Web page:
Previous studies based on interviews with people who are blind or have low vision documented problems that they sometimes encountered when dealing with museum staff and volunteers who were not comfortable interacting with them (Poria et al. 2009, Ziebarth 2010). For these reasons, one survey question addressed the apparent attitudes of museum staff/volunteers towards the presence of visitors who are blind or have low vision. Participants were almost equally split on the question of whether personnel in the last museum that they visited were comfortable interacting with them; 56 (47%) answered “yes,” and 63 (53%) answered “no” for a total of 119 responses.
The following two comments reveal variation in the training of museum volunteers and staff. These comments highlight ways in which a museum can be made to feel more welcoming when it and its personnel are prepared for visitors, and less welcoming otherwise.
- A man in the 18-25 age group said that he “liked being able to touch objects and have someone provide a detailed explanation.”
- One woman in her thirties stated that: “A lot of time staff panic when they see me. I think it’s difficult for them to get good information on how to interact with blind visitors. … I wish there was access to better training for them.”
When material was available in alternative formats, some survey participants indicated that they still needed sighted assistance to access the information. One woman in her forties explained it this way: “I have found that in order to use braille brochures and take-along audio devices, a companion was required to let me know when I should read or listen to a description of an item. Companions are frequently needed in order to find braille signage as well.”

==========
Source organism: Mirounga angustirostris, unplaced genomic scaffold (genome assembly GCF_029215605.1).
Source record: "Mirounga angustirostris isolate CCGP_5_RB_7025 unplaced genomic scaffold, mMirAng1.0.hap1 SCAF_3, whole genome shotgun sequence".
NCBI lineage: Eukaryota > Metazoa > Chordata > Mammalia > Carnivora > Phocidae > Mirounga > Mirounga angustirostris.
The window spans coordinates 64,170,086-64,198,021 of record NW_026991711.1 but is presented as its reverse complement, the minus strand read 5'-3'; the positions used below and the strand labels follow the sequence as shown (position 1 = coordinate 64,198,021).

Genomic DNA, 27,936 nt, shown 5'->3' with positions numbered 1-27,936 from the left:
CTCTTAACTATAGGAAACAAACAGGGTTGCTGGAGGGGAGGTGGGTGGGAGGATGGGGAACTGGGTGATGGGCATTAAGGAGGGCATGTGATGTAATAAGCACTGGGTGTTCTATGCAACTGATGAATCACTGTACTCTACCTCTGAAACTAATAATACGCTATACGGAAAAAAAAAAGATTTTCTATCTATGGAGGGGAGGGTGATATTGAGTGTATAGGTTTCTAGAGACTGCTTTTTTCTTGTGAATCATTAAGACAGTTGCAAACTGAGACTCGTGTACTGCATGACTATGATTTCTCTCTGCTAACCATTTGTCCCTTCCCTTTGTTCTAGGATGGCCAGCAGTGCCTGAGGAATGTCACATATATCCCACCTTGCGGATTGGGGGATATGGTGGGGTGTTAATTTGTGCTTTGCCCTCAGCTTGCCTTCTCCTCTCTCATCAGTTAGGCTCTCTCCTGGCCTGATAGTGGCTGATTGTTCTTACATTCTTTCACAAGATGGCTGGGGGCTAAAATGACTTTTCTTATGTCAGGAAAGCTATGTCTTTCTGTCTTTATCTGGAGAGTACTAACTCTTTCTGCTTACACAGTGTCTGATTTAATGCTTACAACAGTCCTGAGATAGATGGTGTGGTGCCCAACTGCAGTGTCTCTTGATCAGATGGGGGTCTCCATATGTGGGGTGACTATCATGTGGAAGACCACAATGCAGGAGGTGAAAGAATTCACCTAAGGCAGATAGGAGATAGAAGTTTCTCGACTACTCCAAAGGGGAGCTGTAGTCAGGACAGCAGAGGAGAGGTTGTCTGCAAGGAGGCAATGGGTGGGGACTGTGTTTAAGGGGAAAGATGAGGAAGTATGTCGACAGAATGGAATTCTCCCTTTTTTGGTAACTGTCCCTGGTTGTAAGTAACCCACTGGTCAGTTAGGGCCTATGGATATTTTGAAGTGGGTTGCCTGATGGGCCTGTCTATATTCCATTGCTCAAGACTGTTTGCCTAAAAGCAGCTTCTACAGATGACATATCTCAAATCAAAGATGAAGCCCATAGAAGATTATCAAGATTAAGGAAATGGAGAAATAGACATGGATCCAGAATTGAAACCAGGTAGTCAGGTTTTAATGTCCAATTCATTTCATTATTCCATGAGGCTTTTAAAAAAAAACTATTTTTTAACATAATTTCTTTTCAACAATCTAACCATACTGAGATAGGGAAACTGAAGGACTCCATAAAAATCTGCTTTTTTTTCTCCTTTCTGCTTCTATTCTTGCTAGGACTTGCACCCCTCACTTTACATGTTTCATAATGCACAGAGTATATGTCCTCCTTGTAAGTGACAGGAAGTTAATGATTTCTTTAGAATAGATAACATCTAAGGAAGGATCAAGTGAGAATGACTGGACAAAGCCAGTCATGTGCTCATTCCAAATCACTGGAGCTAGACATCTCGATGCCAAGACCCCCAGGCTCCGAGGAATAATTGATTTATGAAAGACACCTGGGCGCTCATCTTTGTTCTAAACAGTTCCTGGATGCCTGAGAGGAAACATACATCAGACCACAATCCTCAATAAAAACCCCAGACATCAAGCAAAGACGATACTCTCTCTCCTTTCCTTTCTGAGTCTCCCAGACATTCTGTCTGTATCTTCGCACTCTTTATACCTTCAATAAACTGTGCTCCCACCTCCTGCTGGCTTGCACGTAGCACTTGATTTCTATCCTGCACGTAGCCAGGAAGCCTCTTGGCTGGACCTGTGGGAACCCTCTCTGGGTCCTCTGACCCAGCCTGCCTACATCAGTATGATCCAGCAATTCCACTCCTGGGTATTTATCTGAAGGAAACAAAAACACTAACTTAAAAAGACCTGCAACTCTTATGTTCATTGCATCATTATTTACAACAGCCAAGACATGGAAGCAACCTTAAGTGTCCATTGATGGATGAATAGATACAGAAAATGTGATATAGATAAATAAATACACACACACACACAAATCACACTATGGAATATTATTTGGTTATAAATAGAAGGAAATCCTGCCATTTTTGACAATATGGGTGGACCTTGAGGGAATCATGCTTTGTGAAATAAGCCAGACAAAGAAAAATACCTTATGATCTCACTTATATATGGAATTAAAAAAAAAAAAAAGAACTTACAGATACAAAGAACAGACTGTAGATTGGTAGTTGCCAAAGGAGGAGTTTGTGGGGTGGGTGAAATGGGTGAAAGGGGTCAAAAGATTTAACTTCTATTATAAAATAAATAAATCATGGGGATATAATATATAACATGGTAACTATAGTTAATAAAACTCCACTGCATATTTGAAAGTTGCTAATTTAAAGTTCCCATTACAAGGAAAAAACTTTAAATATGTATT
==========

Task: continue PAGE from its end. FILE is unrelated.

Several participants commented on their inability to operate audio devices independently, either because the technology was inaccessible, or it was not well-maintained. Some examples included audio that was accessed via touch screen, or by entering a printed code on a numeric keypad. Maintenance of museum-provided audio devices can also be a problem, and some participants noted instances in which devices were not working properly. These comments and observations reflect on the still relatively poor level of knowledge and use of accessible design for technology and compliance with basic elements of physical accessibility, as required in the Americans with Disabilities Act (Department of Justice, 2010).
Content delivered on personal devices could be an alternative to addressing problems with inaccessible museum-provided devices. While some participants were frustrated with the visual nature of inaccessible technology deployed in museum exhibits, others indicated that they used their preferred accessibility settings on their smartphones or tablets with screen reading or magnification software to access information about museum content. Our survey highlights the potential to include people who are blind or have low vision in museum efforts when “bring your own device”(BYOD) programming is available to non-disabled visitors (Fogle-Hatch 2020).
Comments also provided evidence that visitors who are blind or have low vision are very ingenious and skillful at making accommodations for themselves using their own tools. For example, four people mentioned using text-to-speech or magnification apps on a smartphone or tablet to read labels and view exhibits. One participant preferred black text on a white background because that combination was easier to scan and recognize with a smartphone, and used features on their personal device to provide that. Two people reported using subscription-based visual interpretive services, such as Aira, and having the agent describe photographs (see also, King 2018).
Navigating the museum has both an environmental component and a social component for visitors who are blind or have low vision. This is because of a high reliance upon others to read signage for directional information. People with low vision reported difficulties navigating museums due to poor lighting that prevented reading of signs or label text, especially if it was printed in smaller fonts. The lack of contrast between floors and displays was another concern. Comments were made about objects being roped off so that a person with low vision cannot stand close enough to see them. Finally, multiple participants reported navigational difficulties caused by crowds and noise.